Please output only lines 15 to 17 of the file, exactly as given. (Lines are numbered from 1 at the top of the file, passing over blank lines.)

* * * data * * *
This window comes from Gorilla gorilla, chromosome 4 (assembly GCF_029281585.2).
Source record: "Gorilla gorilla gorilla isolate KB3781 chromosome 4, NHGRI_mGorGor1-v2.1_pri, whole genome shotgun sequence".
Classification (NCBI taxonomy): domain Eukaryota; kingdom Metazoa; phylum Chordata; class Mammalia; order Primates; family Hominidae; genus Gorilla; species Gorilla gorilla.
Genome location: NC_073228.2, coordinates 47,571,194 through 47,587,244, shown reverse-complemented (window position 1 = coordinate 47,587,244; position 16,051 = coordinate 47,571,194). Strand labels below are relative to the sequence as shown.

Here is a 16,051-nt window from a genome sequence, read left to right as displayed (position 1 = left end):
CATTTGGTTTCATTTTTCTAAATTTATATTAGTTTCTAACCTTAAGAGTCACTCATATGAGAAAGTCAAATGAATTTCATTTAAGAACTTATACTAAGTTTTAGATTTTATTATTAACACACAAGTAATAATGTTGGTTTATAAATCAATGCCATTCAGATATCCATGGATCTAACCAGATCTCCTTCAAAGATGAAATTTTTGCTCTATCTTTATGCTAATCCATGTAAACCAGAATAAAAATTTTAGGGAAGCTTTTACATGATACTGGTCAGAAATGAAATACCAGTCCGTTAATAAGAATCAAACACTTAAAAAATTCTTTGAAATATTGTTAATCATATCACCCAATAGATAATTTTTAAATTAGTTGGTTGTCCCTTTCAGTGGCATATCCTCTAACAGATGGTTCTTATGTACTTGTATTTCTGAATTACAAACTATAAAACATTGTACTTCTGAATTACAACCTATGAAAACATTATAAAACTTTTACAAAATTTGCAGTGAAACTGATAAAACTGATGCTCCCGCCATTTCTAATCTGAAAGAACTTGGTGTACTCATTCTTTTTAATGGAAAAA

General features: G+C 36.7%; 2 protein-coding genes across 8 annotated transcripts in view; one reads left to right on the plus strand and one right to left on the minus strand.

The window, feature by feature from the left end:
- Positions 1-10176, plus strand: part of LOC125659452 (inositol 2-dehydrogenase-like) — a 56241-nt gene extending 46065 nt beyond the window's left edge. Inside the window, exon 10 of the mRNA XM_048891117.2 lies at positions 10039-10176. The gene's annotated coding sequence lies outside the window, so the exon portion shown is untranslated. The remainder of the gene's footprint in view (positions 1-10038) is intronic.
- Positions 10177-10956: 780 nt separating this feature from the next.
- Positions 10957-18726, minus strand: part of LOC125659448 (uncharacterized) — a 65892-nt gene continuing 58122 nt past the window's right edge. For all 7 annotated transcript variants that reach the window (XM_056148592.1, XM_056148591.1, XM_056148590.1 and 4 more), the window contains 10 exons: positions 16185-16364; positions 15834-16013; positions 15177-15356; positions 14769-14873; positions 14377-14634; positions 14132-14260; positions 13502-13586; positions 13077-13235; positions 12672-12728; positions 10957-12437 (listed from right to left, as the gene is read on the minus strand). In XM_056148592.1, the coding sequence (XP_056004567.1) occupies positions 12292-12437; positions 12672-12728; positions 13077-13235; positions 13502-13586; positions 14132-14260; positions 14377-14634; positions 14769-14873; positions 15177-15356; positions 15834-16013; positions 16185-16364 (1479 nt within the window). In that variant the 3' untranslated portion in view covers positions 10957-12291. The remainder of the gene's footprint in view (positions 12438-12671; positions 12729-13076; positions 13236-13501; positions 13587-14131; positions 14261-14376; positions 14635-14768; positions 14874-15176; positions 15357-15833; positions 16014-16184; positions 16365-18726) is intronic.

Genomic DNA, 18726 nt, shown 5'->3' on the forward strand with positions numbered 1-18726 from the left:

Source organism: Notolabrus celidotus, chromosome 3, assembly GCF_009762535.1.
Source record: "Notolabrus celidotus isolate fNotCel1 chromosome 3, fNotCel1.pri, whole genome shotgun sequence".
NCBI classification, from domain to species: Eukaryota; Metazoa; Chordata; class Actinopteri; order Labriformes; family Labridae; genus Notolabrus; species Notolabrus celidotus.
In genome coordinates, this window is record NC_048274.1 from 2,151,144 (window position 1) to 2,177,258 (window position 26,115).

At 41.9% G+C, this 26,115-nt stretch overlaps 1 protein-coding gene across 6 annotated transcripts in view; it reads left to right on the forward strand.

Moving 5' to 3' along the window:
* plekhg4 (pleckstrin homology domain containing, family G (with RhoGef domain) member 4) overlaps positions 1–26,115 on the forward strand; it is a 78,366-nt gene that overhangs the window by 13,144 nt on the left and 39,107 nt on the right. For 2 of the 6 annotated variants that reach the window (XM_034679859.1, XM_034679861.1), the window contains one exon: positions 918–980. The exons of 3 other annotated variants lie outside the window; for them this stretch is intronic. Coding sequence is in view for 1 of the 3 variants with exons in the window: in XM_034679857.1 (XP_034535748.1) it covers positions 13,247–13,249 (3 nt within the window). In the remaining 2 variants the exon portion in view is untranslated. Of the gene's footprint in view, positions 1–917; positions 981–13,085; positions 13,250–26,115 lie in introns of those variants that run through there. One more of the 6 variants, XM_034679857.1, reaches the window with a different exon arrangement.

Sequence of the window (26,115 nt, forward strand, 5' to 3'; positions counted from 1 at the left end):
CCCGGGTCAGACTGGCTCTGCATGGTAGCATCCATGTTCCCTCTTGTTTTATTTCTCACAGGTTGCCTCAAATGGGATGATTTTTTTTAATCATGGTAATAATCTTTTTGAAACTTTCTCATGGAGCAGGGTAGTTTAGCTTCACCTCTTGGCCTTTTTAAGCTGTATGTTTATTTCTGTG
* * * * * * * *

NCBI classification, from domain to species: Eukaryota; Metazoa; Chordata; class Actinopteri; order Labriformes; family Labridae; genus Notolabrus; species Notolabrus celidotus.
In genome coordinates, this window is record NC_048274.1 from 2,151,144 (window position 1) to 2,177,258 (window position 26,115).

At 41.9% G+C, this 26,115-nt stretch overlaps 1 protein-coding gene across 6 annotated transcripts in view; it reads left to right on the forward strand.